For once, the Daily Mail got there before FMS, publishing a story on Lisa Cross in the middle of September that revealed that she struggled through her teens and early twenties with anorexia, and only started to conquer it when she started to read up on nutrition after taking up bodybuilding while she was teaching English in Japan.
FMS reported on Linda Gartside's struggle with an eating disorder earlier in the year, and C. Moore Glootz noted last week that Suzy Kellner is a former anorexic. There are numerous other examples of female bodybuilders, physique, figure, fitness and bikini competitors who have beaten anorexia or bulimia through the kind of diet and exercise demanded by the sport. A cursory search on Google brought up plenty of hits for the recent Lisa story, but also pointed to a former anorexic from Kent called Jenny Cornelius, an ex-bulimic mother from Wales called Lydia Rees, and fitness competitor Heather Singleton, among others.
And then there's a woman named Cecile Bayeul,who as well as being a fitness model and author, is also a registered nurse. She's on Facebook, Twitter and YouTube, and has her own websites (cecilebayeul.com and the marvellously-named universityofabs.com), all preaching the gospel of defeating anorexia through fitness.
Point is, while everybody's journey out of their private hell is a unique one, Lisa is not alone in having made this journey successfully, although few have changed so spectacularly. I was experiencing pains in my heart and I was constantly cold, she told the Mail. My joints ached and I had no energy at all. I had no enthusiasm for anything and I was only sleeping a few hours a night. In my spare time I would do sit ups in my bedroom for hours until my spine hurt from rubbing against the floor.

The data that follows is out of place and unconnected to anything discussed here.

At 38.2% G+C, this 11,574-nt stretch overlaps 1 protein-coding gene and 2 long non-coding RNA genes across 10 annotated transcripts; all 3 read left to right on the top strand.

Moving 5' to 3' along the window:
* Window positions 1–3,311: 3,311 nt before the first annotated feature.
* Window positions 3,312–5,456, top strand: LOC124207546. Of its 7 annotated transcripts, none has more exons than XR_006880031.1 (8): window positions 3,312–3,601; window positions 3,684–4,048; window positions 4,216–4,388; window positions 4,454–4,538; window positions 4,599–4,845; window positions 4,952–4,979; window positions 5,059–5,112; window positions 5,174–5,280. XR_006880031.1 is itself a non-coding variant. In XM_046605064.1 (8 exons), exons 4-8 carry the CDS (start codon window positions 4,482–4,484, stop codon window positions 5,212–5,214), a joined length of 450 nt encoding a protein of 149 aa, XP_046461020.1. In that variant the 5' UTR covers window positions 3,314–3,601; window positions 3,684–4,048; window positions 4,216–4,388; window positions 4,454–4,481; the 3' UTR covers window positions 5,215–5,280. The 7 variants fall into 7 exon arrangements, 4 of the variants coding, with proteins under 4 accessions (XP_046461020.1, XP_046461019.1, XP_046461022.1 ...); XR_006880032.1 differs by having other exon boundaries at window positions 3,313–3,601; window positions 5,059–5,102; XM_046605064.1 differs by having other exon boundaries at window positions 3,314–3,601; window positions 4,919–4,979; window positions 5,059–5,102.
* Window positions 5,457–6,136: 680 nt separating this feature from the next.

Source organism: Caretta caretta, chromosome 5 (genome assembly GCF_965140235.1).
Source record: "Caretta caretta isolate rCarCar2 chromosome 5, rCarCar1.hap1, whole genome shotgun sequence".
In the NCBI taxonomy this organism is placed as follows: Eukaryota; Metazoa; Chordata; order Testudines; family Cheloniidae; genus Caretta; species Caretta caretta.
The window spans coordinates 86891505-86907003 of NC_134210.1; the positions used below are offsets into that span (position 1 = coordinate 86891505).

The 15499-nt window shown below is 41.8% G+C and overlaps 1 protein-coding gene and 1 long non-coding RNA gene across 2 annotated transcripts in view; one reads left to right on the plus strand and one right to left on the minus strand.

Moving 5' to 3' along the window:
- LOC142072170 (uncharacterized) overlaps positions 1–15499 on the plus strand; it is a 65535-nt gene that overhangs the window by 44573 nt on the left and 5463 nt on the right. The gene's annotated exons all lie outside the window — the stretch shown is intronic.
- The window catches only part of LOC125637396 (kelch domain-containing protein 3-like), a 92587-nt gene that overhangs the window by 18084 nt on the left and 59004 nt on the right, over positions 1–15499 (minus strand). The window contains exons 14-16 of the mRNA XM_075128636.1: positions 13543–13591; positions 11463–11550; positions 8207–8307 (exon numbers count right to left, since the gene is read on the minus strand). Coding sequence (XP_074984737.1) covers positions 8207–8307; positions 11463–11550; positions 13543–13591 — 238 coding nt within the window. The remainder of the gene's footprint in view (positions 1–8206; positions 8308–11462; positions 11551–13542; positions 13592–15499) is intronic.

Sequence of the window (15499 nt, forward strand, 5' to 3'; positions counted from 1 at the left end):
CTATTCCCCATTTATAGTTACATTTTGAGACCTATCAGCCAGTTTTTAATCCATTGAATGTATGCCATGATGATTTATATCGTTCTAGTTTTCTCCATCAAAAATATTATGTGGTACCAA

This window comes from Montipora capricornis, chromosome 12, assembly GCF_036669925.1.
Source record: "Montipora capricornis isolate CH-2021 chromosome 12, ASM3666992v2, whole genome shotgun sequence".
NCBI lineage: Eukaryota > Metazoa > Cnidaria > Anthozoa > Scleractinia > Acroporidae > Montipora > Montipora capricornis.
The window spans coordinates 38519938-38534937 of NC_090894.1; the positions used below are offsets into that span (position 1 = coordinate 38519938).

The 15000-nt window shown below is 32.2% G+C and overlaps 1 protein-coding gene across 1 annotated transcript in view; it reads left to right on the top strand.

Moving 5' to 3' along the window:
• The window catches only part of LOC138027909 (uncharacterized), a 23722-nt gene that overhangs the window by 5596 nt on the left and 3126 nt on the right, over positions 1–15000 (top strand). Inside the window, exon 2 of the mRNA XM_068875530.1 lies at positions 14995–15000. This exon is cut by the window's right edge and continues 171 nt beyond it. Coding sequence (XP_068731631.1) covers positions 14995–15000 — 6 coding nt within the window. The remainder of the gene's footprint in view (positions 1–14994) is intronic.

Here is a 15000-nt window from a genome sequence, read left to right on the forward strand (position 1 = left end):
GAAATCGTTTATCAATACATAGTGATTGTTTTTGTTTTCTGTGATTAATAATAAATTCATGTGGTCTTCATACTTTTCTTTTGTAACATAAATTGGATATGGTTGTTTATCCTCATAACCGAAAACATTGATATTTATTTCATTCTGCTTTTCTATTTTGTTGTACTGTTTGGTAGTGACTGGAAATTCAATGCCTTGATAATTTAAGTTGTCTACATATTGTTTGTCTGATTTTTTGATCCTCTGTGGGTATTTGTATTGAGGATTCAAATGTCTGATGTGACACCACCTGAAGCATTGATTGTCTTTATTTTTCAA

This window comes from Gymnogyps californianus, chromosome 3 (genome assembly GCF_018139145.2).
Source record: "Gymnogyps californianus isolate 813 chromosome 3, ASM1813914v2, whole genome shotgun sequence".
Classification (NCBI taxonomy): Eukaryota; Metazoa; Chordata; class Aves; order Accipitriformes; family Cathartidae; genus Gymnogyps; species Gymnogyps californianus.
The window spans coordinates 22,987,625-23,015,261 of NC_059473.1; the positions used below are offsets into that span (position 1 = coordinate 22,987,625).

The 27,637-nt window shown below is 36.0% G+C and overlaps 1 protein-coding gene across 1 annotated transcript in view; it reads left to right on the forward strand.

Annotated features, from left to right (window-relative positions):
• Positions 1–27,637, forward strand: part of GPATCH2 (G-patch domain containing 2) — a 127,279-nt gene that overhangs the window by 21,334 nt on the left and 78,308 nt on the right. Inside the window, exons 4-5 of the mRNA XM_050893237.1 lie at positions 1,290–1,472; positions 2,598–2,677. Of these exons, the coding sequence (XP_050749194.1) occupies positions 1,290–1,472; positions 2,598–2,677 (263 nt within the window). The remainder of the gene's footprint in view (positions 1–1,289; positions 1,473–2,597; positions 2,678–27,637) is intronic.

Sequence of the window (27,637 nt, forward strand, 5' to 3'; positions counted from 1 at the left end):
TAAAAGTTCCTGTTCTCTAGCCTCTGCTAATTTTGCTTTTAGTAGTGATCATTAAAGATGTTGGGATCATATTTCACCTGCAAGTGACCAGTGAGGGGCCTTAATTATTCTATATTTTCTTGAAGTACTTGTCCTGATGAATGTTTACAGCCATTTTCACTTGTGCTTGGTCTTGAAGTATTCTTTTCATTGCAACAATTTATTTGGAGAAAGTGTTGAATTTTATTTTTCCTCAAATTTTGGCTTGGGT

And yet, look at her now. And praise is again due to the Mail for taking the 'bodybuilder-as-role-model' angle for the story. Even the comments attached to it, while often beginning with a 'not my cup of tea' proviso, are at worst merely supportive for Lisa's achievement in turning her life around, and at best probably written by guys like you and me. And of course, as we saw with Georgina McConnell's appearance in the Mail, it doesn't stop there. It runs and runs and morphs and soon it is a story about the former anorexic hell of The SEXIEST Bodybuilder in the World!
It's not difficult to argue that hardcore bodybuilding is little more than reverse anorexia. There are those, academics among them, who point out that swapping one eating disorder for another not exactly normal nutritional regime (bodybuilding) does not get rid of the cause of the disorder. Bodybuilders, male and female, can be just as dissatisfied with their appearance as an anorexic. It's a valid point, but it's also a valid point that if you search the other way round - for ex-bodybuilders who have overcome their 'bigorexia' through a combination of starvation and lack of exercise - well, you won't find one.
I'm not being flippant here. It is easy to make the 'bodybuilding as dysmorphia' argument, but overall, I don't think it holds up, and that's because, unlike the other disorders that some would lump it together with, bodybuilding provides a route to self-esteem. As Lisa says in the Mail article, I’ve never felt so happy about myself. I feel feminine and I feel sexy.
So, it's congratulations all round then. Congratulations to all the women (and men) who have conquered their eating disorders through weight training programs. And congratulations to the Mail for yet another positive female bodybuilding story. And most of all, congratulations to Lisa for her own personal triumph: she looks much more than ten times better on 5,000 calories a day than 500!
More Lisa tomorrow.